A manufacturer must also test products to ensure that the safety of the device is not compromised by the rigors of installation. For many years, electricians used hand tools exclusively when installing a device such as a receptacle. The terminal screws on those devices were designed and tested to withstand a certain amount of torque from a screwdriver before the threads would strip out. The design and testing took into account the amount of force exerted by an installer.

Today, the installer is most likely using a power screwdriver to install a receptacle or light switch. That tool can deliver much more torque, especially if the installer is bearing down on that screw until the drill stalls out. So the terminals on today’s devices must be more robust, and the lab must ensure that devices can withstand this type of abuse. Here again, the lab’s safety testing of the device must go beyond what the UL safety standard requires.

The impact of new technology and new materials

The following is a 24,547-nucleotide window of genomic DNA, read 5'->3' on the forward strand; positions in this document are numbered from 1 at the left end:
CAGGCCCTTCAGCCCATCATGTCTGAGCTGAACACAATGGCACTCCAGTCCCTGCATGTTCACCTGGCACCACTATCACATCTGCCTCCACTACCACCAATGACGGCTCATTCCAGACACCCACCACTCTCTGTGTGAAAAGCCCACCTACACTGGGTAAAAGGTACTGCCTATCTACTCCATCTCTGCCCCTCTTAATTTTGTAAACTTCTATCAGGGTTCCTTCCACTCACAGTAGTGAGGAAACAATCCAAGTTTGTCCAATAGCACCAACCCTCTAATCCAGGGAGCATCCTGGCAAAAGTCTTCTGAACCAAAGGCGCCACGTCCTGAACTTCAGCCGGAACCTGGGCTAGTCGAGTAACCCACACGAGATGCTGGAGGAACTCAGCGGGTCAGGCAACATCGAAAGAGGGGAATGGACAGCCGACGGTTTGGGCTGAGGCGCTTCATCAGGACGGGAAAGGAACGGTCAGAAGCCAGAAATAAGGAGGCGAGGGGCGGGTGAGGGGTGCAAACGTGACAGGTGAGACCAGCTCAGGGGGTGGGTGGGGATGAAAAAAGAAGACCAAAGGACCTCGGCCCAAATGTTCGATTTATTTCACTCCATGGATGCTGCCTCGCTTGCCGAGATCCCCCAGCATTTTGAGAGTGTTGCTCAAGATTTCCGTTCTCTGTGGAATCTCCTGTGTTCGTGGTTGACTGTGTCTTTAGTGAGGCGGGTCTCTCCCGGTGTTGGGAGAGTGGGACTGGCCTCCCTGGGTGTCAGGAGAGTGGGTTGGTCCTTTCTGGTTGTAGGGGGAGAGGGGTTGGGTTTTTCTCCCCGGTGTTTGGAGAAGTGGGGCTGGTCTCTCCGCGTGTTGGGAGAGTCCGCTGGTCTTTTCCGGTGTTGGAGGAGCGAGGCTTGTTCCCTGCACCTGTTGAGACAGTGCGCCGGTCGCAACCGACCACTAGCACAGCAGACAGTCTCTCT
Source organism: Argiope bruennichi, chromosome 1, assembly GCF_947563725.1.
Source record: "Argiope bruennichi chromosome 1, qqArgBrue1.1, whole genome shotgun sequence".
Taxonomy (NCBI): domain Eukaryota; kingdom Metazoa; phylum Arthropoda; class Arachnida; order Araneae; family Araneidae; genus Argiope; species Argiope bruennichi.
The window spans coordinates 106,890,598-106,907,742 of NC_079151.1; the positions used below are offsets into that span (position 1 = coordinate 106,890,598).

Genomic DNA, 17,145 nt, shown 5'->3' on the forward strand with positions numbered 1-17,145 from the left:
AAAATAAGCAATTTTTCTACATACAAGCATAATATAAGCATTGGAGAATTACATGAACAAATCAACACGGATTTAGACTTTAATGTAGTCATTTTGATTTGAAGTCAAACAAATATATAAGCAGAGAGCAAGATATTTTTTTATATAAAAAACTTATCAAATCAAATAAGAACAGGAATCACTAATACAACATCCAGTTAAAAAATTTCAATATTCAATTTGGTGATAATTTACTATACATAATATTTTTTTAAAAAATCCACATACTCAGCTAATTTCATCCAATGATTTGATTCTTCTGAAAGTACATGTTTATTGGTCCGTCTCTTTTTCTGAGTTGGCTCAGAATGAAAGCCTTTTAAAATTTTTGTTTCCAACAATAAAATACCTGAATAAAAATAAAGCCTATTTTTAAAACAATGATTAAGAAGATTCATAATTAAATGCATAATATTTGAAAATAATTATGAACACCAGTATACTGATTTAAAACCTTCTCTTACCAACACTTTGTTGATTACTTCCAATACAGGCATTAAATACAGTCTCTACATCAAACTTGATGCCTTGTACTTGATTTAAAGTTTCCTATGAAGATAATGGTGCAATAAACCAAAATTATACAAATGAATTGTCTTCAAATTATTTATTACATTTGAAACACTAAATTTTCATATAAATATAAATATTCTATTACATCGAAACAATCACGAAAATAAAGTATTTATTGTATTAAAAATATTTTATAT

Not that many years ago, the ordinary dimmer switch was available in only one design. It had a single knob that could be turned clockwise or counterclockwise to adjust light levels. Testing for this device was rather straightforward. Now there are dimmers controlled by sliders, or by the touch of a finger, or—even more sophisticated—controlled by a microprocessor.

At the basic level, it is still a switch that must meet UL standards for safely making and breaking a load. But this 21st century dimmer switch can be programmed for a variety of mood scenes, or to respond to dawn and dusk commands, or to power line carrier signals.